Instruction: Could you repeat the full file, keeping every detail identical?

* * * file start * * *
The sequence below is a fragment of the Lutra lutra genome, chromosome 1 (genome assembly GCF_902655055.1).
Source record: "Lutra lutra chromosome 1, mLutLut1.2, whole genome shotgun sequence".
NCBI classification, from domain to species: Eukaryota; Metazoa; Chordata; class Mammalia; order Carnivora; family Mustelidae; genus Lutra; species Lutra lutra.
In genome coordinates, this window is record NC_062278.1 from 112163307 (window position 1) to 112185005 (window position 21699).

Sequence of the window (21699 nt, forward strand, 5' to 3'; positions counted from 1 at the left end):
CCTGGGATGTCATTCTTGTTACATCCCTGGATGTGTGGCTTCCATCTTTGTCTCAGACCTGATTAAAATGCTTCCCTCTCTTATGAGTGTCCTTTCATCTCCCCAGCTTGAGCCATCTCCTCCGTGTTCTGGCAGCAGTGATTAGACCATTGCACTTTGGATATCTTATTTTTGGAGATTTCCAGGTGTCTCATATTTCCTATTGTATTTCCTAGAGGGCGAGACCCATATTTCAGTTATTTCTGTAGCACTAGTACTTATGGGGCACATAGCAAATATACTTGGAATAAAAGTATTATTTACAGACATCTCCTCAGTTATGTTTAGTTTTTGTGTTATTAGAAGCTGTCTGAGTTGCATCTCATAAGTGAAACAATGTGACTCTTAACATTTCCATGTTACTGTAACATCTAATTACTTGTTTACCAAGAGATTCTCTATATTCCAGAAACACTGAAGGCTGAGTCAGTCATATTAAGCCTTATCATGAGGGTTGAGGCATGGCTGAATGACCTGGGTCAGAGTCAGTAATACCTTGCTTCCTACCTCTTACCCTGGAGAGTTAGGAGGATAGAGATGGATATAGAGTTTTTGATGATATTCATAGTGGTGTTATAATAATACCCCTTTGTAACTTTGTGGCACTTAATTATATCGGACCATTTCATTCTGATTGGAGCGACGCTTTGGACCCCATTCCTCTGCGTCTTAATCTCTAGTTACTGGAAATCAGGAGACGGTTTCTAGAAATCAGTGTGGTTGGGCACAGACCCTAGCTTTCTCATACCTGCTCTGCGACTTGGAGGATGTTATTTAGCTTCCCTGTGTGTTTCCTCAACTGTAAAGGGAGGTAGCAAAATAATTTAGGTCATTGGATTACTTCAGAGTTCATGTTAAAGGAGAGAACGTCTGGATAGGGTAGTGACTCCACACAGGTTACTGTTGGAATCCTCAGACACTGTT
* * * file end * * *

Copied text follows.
The sequence below is a fragment of the Lutra lutra genome, chromosome 1 (genome assembly GCF_902655055.1).
Source record: "Lutra lutra chromosome 1, mLutLut1.2, whole genome shotgun sequence".
NCBI classification, from domain to species: Eukaryota; Metazoa; Chordata; class Mammalia; order Carnivora; family Mustelidae; genus Lutra; species Lutra lutra.
In genome coordinates, this window is record NC_062278.1 from 112163307 (window position 1) to 112185005 (window position 21699).

Sequence of the window (21699 nt, forward strand, 5' to 3'; positions counted from 1 at the left end):
CCTGGGATGTCATTCTTGTTACATCCCTGGATGTGTGGCTTCCATCTTTGTCTCAGACCTGATTAAAATGCTTCCCTCTCTTATGAGTGTCCTTTCATCTCCCCAGCTTGAGCCATCTCCTCCGTGTTCTGGCAGCAGTGATTAGACCATTGCACTTTGGATATCTTATTTTTGGAGATTTCCAGGTGTCTCATATTTCCTATTGTATTTCCTAGAGGGCGAGACCCATATTTCAGTTATTTCTGTAGCACTAGTACTTATGGGGCACATAGCAAATATACTTGGAATAAAAGTATTATTTACAGACATCTCCTCAGTTATGTTTAGTTTTTGTGTTATTAGAAGCTGTCTGAGTTGCATCTCATAAGTGAAACAATGTGACTCTTAACATTTCCATGTTACTGTAACATCTAATTACTTGTTTACCAAGAGATTCTCTATATTCCAGAAACACTGAAGGCTGAGTCAGTCATATTAAGCCTTATCATGAGGGTTGAGGCATGGCTGAATGACCTGGGTCAGAGTCAGTAATACCTTGCTTCCTACCTCTTACCCTGGAGAGTTAGGAGGATAGAGATGGATATAGAGTTTTTGATGATATTCATAGTGGTGTTATAATAATACCCCTTTGTAACTTTGTGGCACTTAATTATATCGGACCATTTCATTCTGATTGGAGCGACGCTTTGGACCCCATTCCTCTGCGTCTTAATCTCTAGTTACTGGAAATCAGGAGACGGTTTCTAGAAATCAGTGTGGTTGGGCACAGACCCTAGCTTTCTCATACCTGCTCTGCGACTTGGAGGATGTTATTTAGCTTCCCTGTGTGTTTCCTCAACTGTAAAGGGAGGTAGCAAAATAATTTAGGTCATTGGATTACTTCAGAGTTCATGTTAAAGGAGAGAACGTCTGGATAGGGTAGTGACTCCACACAGGTTACTGTTGGAATCCTCAGACACTGTT